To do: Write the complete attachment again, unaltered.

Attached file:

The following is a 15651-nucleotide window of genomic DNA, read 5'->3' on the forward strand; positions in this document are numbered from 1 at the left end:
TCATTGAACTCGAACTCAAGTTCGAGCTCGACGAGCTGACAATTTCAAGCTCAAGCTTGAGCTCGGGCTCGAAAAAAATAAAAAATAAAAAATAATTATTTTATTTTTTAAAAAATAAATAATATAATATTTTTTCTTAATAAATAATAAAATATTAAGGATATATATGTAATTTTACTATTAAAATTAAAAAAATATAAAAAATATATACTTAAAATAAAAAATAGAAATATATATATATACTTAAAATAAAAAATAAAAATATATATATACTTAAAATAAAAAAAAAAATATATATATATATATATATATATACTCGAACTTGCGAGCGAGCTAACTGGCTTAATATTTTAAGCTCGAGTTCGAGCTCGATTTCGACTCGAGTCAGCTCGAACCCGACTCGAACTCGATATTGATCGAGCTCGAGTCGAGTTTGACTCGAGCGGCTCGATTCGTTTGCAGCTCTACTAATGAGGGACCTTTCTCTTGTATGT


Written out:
The following is a 15651-nucleotide window of genomic DNA, read 5'->3' on the forward strand; positions in this document are numbered from 1 at the left end:
TCATTGAACTCGAACTCAAGTTCGAGCTCGACGAGCTGACAATTTCAAGCTCAAGCTTGAGCTCGGGCTCGAAAAAAATAAAAAATAAAAAATAATTATTTTATTTTTTAAAAAATAAATAATATAATATTTTTTCTTAATAAATAATAAAATATTAAGGATATATATGTAATTTTACTATTAAAATTAAAAAAATATAAAAAATATATACTTAAAATAAAAAATAGAAATATATATATATACTTAAAATAAAAAATAAAAATATATATATACTTAAAATAAAAAAAAAAATATATATATATATATATATATATACTCGAACTTGCGAGCGAGCTAACTGGCTTAATATTTTAAGCTCGAGTTCGAGCTCGATTTCGACTCGAGTCAGCTCGAACCCGACTCGAACTCGATATTGATCGAGCTCGAGTCGAGTTTGACTCGAGCGGCTCGATTCGTTTGCAGCTCTACTAATGAGGGACCTTTCTCTTGTATGT